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    ralph humphrey: sensual imperative
by Michael Brennan
Artist's Portrait, 1964
Photo by Joseph H. Heil
South Orange
Why I Don't Paint Like Mark Rothko
c. 1985-86
c. 1985-86
Some years ago I was in the back room on business at Mary Boone Gallery when Mary turned to me and asked, "Oh, you like Ralph Humphrey?" She proceeded to hand over about 40 catalogues that she had printed for two separate Humphrey shows at her gallery in 1990. "He died you know," she whispered, while I struggled with the weight of her generous gift. I nodded in agreement before leaving, and since then I've quietly distributed the books among my painter friends. Humphrey's work remains largely unseen, despite the fact that he showed at some of New York's strongest galleries, including Stable Gallery, Bykert, John Weber and Willard. Still, he has a reputation as a painters' painter. Artists who studied with him at Hunter College have told me of his influence on their work, and others can get sentimental about a particular show -- usually it's the one he had in the East Village with Jay Gorney.

The recent show at Danese, curated by Klaus Kertess, includes one of Humphrey's legendary frame paintings, Sinclair (1965), from the collection of Brice Marden, and several relief paintings from the '70s, including one from MoMA's vaults, as well as a small group of works on paper that are only now being exhibited posthumously. The show is installed well, and the paintings come alive in the low lighting, particularly in terms of their color. The sensual imperative of Humphrey's work is immediately obvious as one enters the gallery. Conveyance Painting #1 smolders like a blue and red mailbox slot on the back wall, its resplendent radiating color belying the fact that this painting and several others in the show, which are constructed with a large amount of modeling paste over plywood, probably weigh a couple hundred pounds each.

Beautiful and heavy, these works aggressively protrude away from the wall in an effort to make an essentially ephemeral color experience more real, and ultimately more literal. The blue-shingled window space of Why I Don't Paint Like Mark Rothko (1977-78) gives way to a painted open window complete with windswept curtains in South Orange (1981-82), thus adding another line to the familiar art-historical adage that so-and-so painted the window, Rothko drew the blinds and Reinhardt turned the lights out -- well, Humphrey opened the window and let in the sunshine. The ungainly construction of these paintings recalls the wooden skids that one sees strewn about city loading docks, while their whipped up and mottled surfaces retain some of the everyday eroticism of candle wax, with its melted drips accumulating around the neck of a bottle. Humphrey's paintings have the texture of tongues. The floating array of blue tabs found in Untitled (1974) are another example of Humphrey's style of Band-Aid construction, where blue strips bunch and hover randomly like minnows in a creek.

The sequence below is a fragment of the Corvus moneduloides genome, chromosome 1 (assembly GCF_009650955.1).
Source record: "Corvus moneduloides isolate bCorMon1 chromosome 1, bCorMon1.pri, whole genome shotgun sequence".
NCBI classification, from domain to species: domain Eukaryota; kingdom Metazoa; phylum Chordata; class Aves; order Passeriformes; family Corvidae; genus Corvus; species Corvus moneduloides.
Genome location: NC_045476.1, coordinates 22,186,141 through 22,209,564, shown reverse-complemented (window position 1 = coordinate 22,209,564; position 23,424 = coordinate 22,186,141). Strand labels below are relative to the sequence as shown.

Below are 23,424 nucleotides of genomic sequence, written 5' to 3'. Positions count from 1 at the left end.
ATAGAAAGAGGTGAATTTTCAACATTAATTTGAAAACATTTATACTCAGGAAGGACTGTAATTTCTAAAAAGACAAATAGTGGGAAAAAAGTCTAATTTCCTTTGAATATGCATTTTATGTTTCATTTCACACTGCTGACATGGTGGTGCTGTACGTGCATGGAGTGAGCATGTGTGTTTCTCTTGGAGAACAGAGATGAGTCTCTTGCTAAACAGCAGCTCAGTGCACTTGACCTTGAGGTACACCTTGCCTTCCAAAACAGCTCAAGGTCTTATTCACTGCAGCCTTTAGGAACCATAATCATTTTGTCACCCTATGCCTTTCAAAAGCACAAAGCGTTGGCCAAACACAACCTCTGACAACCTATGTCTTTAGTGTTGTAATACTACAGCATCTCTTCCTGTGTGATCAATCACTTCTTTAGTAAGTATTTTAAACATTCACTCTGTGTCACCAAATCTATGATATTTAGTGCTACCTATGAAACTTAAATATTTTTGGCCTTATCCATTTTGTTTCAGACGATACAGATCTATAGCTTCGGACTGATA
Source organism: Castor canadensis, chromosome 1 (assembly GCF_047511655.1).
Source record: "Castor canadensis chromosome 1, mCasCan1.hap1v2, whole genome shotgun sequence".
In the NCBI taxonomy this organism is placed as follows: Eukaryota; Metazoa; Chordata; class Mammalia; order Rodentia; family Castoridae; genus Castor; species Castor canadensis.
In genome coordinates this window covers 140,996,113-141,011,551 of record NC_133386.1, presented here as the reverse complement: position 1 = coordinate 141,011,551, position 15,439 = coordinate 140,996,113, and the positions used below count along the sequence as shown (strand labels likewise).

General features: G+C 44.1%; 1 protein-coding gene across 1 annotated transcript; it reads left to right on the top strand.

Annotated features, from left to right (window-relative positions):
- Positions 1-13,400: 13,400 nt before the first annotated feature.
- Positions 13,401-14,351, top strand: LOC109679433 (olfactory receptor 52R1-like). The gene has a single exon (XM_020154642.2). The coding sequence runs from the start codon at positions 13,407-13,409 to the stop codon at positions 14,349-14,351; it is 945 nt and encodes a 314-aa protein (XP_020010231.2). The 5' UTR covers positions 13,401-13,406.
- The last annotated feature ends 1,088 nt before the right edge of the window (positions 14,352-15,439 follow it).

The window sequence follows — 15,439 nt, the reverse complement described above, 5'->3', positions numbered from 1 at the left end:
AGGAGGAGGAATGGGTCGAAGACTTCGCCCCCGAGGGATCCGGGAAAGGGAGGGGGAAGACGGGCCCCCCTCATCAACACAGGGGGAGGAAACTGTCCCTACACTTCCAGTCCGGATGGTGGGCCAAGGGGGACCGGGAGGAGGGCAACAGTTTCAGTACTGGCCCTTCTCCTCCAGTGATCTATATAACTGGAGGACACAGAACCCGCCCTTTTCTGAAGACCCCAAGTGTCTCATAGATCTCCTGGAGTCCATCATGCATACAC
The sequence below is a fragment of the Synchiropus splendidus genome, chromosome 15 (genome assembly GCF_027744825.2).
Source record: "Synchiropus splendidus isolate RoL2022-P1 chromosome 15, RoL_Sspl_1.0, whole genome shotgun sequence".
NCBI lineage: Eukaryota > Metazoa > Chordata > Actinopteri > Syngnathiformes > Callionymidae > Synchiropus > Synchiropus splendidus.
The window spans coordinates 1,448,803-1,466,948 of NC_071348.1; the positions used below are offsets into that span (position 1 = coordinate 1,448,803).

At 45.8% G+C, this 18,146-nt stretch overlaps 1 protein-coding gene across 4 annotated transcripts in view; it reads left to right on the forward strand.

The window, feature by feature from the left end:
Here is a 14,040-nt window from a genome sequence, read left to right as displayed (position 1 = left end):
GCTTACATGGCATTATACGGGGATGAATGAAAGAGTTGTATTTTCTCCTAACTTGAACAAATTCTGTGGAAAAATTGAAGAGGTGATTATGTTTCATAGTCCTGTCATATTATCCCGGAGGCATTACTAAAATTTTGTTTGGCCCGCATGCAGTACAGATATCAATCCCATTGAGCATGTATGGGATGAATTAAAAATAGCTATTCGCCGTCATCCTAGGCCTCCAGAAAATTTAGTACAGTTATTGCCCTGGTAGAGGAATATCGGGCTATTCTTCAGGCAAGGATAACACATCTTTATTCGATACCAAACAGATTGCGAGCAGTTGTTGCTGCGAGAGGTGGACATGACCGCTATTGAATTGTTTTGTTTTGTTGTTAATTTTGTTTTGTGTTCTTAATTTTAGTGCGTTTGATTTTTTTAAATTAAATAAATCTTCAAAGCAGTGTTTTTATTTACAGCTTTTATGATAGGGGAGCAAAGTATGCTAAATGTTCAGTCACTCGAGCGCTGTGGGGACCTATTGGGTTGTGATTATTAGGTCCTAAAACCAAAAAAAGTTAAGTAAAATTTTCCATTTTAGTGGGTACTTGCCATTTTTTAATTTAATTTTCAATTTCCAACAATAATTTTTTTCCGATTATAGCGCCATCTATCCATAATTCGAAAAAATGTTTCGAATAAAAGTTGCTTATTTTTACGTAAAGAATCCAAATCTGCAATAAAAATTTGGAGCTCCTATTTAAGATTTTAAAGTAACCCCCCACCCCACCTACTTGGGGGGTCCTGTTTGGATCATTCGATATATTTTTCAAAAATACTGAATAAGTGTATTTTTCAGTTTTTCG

Sinclair is the only "frame" painting in the show, in which a geometric border both echoes the shape of the canvas and frames a central rectangle. Humphrey painted it when he was in his early 30s, and it's a beauty. Many contemporary painters have experimented with this formalist method at one time or another, or made an entire career of it. Here we see how Humphrey, like Frank Stella, Larry Poons and Jo Baer from the same generation, began his early mature work at a post-Pollock, post- Reinhardt theoretical endpoint -- a"last painting" strategy -- and then advanced along a perverse but not unlogical path towards the meat of their individual interests.

What was reserved as a finish point for the Abstract Expressionist generation was a starting point, an actual beginning, for the next one. Stella began with frame paintings and now makes truck-sized heaps of metal-scrap sculptures. Baer began with frame paintings and now makes mythic horse paintings. And Humphrey, as is evident from the works on paper in the project room space at Danese, began to ruminate on the subjects of the School of Paris in his final years. In his last works, Humphrey became preoccupied with problems that were presumably answered by Matisse, Vuillard and Bonnard a half-century ago. But these surprising last works are consistent with every issue that interested Humphrey from day one, whether formal concerns about the painting edge or his almost garish, cartoony use of color. As Kertess points out in his catalog essay, it's no accident that Humphrey's final works share the same working titles as his frame paintings from the '60s, which were named after single-occupancy hotels on the upper West side, such as Wentworth or Belmont, in all their shared crummy luxury.

Aside from being wholly satisfying to the eye, Humphrey's work addresses every issue and conflict that faces modern painting, especially with regard to ideas about originality and renewal. My only real regret is that the show isn't larger, and that it doesn't include examples from many of Humphrey's other great series like the early crusty monochromes from the late '50s, or the "Three Bar" paintings or the Day-Glo needle paintings from the early '70s. A fuller survey of this artist -- the kind of historical investigation of painting that has been so rare in recent years -- needs to be organized at the museum level before too long.

Ralph Humphrey at Danese Gallery, Jan. 16-Feb. 14, 1998, 41 East 57th Street, New York, N.Y. 10022. The show is curated by Klaus Kertess and organized in association with Daniel Weinberg Contemporary Art, San Francisco.

MICHAEL BRENNAN is a New York painter who writes on art.